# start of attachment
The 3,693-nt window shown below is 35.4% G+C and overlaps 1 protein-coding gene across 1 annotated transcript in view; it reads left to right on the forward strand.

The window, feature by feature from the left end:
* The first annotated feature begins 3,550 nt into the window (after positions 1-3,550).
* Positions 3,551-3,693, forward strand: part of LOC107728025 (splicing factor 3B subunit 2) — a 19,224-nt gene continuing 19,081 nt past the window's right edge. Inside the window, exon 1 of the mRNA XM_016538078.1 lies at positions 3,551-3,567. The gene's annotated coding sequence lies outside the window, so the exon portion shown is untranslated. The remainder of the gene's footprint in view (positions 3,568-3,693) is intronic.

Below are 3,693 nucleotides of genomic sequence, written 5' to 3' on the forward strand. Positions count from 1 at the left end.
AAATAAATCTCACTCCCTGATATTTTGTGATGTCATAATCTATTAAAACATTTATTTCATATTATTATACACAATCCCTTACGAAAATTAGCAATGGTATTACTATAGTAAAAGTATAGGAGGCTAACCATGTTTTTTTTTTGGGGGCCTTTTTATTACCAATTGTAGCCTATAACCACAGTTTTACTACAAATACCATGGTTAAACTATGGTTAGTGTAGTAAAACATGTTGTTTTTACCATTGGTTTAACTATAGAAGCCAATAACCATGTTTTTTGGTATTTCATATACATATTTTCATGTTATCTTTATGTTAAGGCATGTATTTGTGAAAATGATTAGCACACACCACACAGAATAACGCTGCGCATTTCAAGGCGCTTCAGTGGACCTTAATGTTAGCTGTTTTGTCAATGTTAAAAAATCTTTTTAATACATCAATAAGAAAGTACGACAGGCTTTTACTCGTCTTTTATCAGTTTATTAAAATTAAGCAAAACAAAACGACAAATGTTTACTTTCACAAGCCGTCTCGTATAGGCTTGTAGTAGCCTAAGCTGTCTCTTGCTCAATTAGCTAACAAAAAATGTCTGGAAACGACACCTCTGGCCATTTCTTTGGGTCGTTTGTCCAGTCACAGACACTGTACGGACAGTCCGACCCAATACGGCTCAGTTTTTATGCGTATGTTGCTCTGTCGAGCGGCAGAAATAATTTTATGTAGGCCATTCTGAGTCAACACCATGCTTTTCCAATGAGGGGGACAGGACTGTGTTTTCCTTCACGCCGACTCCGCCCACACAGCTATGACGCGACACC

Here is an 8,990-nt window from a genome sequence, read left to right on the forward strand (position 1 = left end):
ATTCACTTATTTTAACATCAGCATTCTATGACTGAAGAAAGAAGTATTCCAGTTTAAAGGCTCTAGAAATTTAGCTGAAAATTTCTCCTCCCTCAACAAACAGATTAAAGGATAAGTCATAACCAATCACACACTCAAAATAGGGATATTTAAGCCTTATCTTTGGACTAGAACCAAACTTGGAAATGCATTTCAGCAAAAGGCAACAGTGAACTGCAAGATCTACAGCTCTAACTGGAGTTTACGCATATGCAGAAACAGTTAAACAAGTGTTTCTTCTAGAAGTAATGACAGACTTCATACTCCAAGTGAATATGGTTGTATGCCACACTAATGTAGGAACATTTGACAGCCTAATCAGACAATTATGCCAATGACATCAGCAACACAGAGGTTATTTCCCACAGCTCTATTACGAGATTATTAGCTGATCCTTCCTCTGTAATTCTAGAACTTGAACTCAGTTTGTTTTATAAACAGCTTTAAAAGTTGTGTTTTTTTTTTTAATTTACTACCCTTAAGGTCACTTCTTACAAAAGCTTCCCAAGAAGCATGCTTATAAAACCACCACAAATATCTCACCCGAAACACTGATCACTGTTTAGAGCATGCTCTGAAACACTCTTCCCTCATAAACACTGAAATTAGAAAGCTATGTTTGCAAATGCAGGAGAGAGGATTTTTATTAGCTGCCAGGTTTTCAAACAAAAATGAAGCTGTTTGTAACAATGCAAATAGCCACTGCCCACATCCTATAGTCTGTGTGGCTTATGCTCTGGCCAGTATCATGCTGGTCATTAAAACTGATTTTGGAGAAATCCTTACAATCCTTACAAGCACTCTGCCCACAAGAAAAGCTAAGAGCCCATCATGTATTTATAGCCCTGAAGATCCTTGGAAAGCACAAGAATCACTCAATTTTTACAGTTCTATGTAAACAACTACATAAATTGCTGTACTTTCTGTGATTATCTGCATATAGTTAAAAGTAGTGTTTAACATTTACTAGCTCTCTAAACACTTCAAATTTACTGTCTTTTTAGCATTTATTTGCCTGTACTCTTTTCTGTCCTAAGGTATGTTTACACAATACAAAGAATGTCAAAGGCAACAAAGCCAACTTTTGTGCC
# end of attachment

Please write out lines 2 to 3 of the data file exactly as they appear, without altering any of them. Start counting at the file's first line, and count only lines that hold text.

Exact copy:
The window, feature by feature from the left end:
* The first annotated feature begins 3,550 nt into the window (after positions 1-3,550).